Our guest blogger, Cressida Downing, is a professional reader for literary agents, publishers and literary scouts. Among her slush-pile finds has been a novel that attracted a six-figure publishing deal.
It’s true, if a manuscript is on the substantial side, it can get left on the backburner until I have a good solid chunk of time. Having read (and liked) the initial three chapters of a recent submission, I had asked to see more and wound up with a hefty 650-page sci-fi novel hanging around for a week or two. But when I finally got stuck in, I really rated it and felt intent on making a case for it. My report to the agent covered its strong points (characterisation, plot and dialogue) and areas that needed a bit of work (too long!), and I’ve recommended they read it with a view to representing the author. I get a warm glow when I can do that – which isn’t that often – as I know how much it will mean to the author who submitted it.
These days I find myself reading a mix of 50% chick-lit (often now merging into yummy-mummy-lit, and bite-lit), 20% teenage fiction and 30% non-fiction. The factual titles are a random lot and consequently there isn’t much I don’t know about the life of whales, golf courses around the world and the devastating effects of climate change.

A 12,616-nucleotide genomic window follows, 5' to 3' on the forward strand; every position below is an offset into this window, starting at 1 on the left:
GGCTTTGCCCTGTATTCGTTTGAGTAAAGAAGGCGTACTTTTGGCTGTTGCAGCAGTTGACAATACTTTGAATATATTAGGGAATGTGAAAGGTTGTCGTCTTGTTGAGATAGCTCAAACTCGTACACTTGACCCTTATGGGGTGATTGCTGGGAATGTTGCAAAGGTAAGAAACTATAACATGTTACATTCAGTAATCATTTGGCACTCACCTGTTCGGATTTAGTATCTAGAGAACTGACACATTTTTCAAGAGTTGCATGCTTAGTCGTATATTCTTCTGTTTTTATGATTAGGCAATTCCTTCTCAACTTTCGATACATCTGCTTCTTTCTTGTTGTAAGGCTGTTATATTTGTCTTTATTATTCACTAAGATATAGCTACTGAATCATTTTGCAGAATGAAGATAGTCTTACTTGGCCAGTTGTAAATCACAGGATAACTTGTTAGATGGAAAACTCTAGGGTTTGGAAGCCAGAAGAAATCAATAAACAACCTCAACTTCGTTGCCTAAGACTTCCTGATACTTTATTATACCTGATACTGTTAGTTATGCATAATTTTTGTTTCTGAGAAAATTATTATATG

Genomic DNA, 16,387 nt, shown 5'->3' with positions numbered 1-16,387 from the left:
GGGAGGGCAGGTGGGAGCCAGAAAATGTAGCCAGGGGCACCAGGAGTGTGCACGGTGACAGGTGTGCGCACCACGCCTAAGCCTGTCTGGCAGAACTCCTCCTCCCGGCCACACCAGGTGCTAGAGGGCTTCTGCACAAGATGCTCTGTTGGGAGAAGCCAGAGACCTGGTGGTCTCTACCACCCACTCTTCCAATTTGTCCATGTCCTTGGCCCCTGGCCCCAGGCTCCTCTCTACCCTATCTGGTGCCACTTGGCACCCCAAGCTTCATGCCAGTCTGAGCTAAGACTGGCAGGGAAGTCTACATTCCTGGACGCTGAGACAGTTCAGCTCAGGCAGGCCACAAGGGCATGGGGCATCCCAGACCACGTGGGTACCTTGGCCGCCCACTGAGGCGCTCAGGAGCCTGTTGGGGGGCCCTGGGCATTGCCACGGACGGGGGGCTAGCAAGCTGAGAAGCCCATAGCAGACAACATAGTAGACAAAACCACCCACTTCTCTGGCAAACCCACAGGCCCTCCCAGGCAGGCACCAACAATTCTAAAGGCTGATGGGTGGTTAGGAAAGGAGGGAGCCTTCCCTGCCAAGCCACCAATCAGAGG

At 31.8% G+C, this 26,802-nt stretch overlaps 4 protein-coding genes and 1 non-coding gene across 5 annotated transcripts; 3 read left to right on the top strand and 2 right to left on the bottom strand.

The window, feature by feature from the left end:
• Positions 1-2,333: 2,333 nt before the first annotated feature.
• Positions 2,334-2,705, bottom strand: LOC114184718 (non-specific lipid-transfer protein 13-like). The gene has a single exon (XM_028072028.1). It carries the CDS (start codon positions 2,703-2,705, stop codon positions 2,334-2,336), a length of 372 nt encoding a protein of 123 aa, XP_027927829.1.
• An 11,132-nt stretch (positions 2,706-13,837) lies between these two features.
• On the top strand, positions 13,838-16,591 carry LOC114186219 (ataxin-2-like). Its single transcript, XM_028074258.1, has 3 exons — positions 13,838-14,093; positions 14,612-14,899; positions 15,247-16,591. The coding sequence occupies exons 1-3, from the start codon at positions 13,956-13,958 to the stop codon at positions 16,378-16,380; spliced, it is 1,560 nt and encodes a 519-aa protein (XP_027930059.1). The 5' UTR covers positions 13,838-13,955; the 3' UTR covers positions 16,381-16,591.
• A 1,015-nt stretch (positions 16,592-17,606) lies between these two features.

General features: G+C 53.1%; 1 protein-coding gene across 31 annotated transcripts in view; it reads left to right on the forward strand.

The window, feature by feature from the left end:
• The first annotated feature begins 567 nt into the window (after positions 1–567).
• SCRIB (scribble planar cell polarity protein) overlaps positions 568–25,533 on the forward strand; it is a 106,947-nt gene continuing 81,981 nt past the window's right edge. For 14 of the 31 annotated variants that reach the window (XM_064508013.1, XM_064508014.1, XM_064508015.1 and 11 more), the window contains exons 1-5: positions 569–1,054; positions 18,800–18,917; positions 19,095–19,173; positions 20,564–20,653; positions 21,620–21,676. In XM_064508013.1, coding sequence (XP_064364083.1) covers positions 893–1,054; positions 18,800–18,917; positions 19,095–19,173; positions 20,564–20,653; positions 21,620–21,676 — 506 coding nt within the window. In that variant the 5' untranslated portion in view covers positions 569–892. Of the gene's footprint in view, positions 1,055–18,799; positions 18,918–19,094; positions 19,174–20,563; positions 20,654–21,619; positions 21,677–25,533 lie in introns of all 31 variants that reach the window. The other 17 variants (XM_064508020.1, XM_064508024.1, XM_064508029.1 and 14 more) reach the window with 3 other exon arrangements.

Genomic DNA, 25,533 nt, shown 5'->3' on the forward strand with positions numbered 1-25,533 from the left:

Like many professional readers I work from home as a freelance, having built up my contacts in the business over years of permanent employment. I get my office set up early (boot cat out from under the printer, put coffee on and turn on the radio – Radio 5 is ideal – members of the public ranting about topical subjects, with regular news injections) before settling in for a day’s critiquing.
The ideal scenario is when I like something so much I actually resent not having the full manuscript there to finish. I’m a reader primarily because I love books, and love reading – like most authors I know.
Inside publishing: the professional reader
As an unpublished author, there is a good chance your manuscript will be vetted by a professional reader before it gets seen by an agent or publisher. Readers are employed to sift through the submissions and pull out those that have potential. They are often the first to make editorial suggestions on how the manuscript can be improved including advice on making it more commercial.